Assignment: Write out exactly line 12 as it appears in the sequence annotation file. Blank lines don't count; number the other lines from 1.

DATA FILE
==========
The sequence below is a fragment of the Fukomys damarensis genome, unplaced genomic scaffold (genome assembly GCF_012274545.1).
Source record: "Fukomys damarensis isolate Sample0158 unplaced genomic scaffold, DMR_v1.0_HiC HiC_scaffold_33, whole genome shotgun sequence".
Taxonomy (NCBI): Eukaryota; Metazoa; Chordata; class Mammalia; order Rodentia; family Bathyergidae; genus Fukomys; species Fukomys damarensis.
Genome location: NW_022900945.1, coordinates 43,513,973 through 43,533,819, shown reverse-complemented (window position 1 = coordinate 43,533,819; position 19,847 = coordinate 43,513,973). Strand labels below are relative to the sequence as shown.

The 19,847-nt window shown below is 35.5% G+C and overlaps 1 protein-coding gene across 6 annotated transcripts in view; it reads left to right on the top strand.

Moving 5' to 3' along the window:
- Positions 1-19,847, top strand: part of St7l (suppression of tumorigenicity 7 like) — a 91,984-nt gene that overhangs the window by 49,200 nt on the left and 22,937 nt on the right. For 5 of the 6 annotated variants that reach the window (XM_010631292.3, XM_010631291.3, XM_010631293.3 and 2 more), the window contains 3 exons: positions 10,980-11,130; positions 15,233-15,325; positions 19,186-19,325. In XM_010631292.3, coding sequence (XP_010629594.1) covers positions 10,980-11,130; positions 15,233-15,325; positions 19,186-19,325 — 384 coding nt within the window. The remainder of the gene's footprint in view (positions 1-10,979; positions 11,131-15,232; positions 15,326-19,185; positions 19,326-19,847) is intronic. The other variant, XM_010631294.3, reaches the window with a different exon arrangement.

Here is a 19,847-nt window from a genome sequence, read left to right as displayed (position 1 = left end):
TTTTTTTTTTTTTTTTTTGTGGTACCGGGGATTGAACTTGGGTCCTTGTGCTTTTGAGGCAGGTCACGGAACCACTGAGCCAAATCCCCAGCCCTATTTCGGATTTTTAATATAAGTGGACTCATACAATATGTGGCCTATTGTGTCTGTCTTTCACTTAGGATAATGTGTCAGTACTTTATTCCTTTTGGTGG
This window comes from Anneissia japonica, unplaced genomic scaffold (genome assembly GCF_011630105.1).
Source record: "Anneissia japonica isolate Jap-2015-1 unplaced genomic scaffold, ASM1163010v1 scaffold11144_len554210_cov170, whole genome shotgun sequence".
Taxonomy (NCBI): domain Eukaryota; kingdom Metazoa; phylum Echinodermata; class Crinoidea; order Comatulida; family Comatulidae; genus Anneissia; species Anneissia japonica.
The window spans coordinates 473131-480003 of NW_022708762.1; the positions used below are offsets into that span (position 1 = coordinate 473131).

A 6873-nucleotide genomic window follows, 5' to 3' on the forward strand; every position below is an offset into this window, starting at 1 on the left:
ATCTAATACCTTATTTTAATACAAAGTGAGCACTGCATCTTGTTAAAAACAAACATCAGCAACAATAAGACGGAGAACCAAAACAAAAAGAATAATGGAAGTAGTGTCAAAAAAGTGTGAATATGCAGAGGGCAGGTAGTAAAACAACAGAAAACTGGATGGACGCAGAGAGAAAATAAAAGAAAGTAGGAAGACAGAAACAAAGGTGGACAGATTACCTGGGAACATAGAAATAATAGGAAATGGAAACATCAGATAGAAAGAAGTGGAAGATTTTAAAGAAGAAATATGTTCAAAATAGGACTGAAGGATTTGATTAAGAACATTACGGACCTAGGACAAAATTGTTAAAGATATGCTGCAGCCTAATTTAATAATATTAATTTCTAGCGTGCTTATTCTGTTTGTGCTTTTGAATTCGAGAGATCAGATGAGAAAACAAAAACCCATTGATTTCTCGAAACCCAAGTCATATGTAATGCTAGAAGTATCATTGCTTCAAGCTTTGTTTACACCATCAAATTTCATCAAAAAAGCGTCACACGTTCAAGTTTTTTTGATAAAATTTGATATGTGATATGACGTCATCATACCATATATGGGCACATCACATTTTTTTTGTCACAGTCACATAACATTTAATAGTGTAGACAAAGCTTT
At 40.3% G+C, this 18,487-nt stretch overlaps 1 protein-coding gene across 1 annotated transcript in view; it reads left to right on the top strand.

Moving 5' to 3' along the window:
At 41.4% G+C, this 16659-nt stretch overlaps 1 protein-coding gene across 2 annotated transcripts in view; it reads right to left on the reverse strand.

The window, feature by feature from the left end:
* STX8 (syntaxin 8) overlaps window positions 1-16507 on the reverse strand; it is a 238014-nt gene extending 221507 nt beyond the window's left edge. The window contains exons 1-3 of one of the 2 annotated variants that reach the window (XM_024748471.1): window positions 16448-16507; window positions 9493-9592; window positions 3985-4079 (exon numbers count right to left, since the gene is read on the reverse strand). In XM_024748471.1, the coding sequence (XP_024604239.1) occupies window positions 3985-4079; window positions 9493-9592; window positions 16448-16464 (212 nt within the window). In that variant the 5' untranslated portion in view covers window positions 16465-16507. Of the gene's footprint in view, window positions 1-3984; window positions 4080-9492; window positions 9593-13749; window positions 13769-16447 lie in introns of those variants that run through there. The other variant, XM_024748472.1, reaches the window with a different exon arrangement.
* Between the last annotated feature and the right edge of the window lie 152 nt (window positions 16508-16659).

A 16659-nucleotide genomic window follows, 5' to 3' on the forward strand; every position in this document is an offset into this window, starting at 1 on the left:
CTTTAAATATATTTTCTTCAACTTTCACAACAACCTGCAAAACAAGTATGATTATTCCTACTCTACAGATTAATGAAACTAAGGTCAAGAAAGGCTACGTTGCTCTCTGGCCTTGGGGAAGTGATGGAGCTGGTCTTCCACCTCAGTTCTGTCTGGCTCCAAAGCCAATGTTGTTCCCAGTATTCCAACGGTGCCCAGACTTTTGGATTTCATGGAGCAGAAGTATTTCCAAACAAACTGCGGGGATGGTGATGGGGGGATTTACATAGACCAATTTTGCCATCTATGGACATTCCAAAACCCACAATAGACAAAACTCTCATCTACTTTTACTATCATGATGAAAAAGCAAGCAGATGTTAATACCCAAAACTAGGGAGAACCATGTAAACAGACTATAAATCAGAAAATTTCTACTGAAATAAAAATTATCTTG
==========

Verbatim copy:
Taxonomy (NCBI): domain Eukaryota; kingdom Metazoa; phylum Echinodermata; class Crinoidea; order Comatulida; family Comatulidae; genus Anneissia; species Anneissia japonica.